Birds of the family Furnariidae made minor contributions in biomass, and at least four specimens were most probably Short-billed Miners (Geositta antarctica).

The contribution of lizards (Tropiduridae) to total biomass consumed was negligible, and the tail remain observed was assigned to Liolaemus magellanicus, the only lizard species more commonly reported for the area (Venegas & Sielfeld, 1998).

Although insects were numerically abundant, their biomass contribution was unimportant (less than 0.5%). Individuals of Geotrupidae (earth-boring dung beetles) and Carabidae were numerically important, followed by some specimens of Promecheilidae (formerly Perimylopidae). The last family of these darkling beetles is related to Australia and New Zealand fauna (Elgueta et al. 2013). The geometric mean mass of prey items was 43.8 g, whereas the trophic niche breadth was FNB=6.544 and its standardized version was FNBs=0.554. This last value is at odds with the latitudinal trend proposed by Jaksic et al. (1986), in terms that diversity of prey in the owl’s overall diet decreased steadily towards southern latitudes. Recently, Muñoz-Pedreros et al. (2017) re-analyzed this purportedly latitudinal variations in diet of this owl species including a greater number of localities (N = 5) but no clear latitudinal pattern was detected. Most likely, results from all studies above may reflect the local availability and/or spectrum of prey at the time when diets were evaluated. However, in the case of Bubo magellanicus, results may also be an artifact of the low number of sampled localities (Figueroa et al. 2017). Alternatively, the diet here reported for Magellanic Horned owls comprises a prey profile, in terms of species composition and abundance, that is typical of Patagonian steppe, environment not represented on all studies above cited.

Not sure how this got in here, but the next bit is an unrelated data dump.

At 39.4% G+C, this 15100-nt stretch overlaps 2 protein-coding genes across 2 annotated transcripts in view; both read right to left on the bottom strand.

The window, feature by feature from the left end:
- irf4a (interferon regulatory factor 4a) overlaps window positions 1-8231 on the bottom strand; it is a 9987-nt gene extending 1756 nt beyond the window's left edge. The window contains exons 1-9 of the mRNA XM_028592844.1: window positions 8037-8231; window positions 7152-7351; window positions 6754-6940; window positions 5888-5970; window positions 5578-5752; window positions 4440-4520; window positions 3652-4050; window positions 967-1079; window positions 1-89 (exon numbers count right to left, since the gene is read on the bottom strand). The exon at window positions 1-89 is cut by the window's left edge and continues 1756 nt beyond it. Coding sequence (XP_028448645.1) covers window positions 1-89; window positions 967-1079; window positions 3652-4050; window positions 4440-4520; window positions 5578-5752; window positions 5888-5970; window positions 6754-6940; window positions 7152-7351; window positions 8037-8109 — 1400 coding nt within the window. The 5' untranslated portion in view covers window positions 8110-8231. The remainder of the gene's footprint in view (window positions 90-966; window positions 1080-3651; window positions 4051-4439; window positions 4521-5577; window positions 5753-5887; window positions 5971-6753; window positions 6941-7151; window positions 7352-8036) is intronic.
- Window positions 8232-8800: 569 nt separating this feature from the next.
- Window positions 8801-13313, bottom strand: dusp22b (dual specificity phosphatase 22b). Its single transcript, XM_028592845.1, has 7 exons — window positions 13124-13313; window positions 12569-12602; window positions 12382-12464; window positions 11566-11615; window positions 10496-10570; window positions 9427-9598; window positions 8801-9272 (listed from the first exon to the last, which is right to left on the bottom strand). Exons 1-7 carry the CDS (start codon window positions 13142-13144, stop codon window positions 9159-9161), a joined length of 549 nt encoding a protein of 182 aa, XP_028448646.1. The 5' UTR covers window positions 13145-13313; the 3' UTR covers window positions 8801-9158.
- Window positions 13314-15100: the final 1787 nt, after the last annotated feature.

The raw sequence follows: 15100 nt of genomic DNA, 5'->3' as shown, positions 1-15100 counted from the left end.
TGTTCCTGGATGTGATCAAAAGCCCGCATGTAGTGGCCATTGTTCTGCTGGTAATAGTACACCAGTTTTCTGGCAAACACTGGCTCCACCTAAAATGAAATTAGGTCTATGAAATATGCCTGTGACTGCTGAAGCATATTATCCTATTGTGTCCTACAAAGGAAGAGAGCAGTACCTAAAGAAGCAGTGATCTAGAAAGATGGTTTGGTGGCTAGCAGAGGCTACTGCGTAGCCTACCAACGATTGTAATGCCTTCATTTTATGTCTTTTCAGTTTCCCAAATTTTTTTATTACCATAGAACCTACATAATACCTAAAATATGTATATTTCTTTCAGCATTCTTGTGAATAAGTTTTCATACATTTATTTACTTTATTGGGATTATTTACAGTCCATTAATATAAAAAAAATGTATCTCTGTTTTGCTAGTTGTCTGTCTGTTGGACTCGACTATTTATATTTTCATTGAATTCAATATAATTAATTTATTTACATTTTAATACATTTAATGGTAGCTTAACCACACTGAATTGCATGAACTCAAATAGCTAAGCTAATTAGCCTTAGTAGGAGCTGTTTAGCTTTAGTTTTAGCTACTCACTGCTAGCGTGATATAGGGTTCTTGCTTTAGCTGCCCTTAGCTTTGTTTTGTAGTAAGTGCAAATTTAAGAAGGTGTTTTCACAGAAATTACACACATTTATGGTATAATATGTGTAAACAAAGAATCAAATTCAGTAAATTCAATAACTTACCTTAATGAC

Finally, it now appears that a thriving population of Austral cavies {Microcavia australis) inhabits the northeastern continental coastal fringe of Magellan strait, proving that the species has successfully re-colonized the area, where it was previously presumed extinct (Muñoz-Pedreros & Gil, 2009).

The results also re-assures the fact that owl pellets analysis is a fast, non-invasive and cost-efficient tool, better than traps at assessing small mammals community composition (Rau et al. 2005, Heisler et al. 2016) for almost every terrestrial environment.

Acknowledgements:

I thank Dr. Carlos Ríos C. for his friendship and for considering my participation in GEA- UMAG environmental activities. Also I thank ENAP-Magallanes crew at Campamento Posesión for a great stay. This work was funded by ENAP- Magallanes under contract “Fauna Dungeness”.

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Received: April 18, 2018; Accepted: November 12, 2018